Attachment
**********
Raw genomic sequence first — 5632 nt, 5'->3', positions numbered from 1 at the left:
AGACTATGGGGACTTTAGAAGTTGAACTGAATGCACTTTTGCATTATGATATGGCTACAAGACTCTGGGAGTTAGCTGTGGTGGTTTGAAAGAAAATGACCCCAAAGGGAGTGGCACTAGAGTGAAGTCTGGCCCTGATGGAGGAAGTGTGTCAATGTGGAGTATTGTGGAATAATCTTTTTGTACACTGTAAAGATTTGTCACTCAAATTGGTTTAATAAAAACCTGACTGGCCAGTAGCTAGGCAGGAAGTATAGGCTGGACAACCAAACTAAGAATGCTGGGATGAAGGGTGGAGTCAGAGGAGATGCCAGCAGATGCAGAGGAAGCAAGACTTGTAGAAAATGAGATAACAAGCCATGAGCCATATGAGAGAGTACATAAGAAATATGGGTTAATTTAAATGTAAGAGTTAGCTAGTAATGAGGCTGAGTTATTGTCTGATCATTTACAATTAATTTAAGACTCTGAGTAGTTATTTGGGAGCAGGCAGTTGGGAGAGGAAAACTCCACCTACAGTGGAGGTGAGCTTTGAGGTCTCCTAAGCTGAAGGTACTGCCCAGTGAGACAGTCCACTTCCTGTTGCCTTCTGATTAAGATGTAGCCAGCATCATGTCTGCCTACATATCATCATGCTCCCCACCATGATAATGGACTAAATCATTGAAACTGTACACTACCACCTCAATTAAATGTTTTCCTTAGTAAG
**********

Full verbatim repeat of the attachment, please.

Raw genomic sequence first — 5632 nt, 5'->3', positions numbered from 1 at the left:
AGACTATGGGGACTTTAGAAGTTGAACTGAATGCACTTTTGCATTATGATATGGCTACAAGACTCTGGGAGTTAGCTGTGGTGGTTTGAAAGAAAATGACCCCAAAGGGAGTGGCACTAGAGTGAAGTCTGGCCCTGATGGAGGAAGTGTGTCAATGTGGAGTATTGTGGAATAATCTTTTTGTACACTGTAAAGATTTGTCACTCAAATTGGTTTAATAAAAACCTGACTGGCCAGTAGCTAGGCAGGAAGTATAGGCTGGACAACCAAACTAAGAATGCTGGGATGAAGGGTGGAGTCAGAGGAGATGCCAGCAGATGCAGAGGAAGCAAGACTTGTAGAAAATGAGATAACAAGCCATGAGCCATATGAGAGAGTACATAAGAAATATGGGTTAATTTAAATGTAAGAGTTAGCTAGTAATGAGGCTGAGTTATTGTCTGATCATTTACAATTAATTTAAGACTCTGAGTAGTTATTTGGGAGCAGGCAGTTGGGAGAGGAAAACTCCACCTACAGTGGAGGTGAGCTTTGAGGTCTCCTAAGCTGAAGGTACTGCCCAGTGAGACAGTCCACTTCCTGTTGCCTTCTGATTAAGATGTAGCCAGCATCATGTCTGCCTACATATCATCATGCTCCCCACCATGATAATGGACTAAATCATTGAAACTGTACACTACCACCTCAATTAAATGTTTTCCTTAGTAAG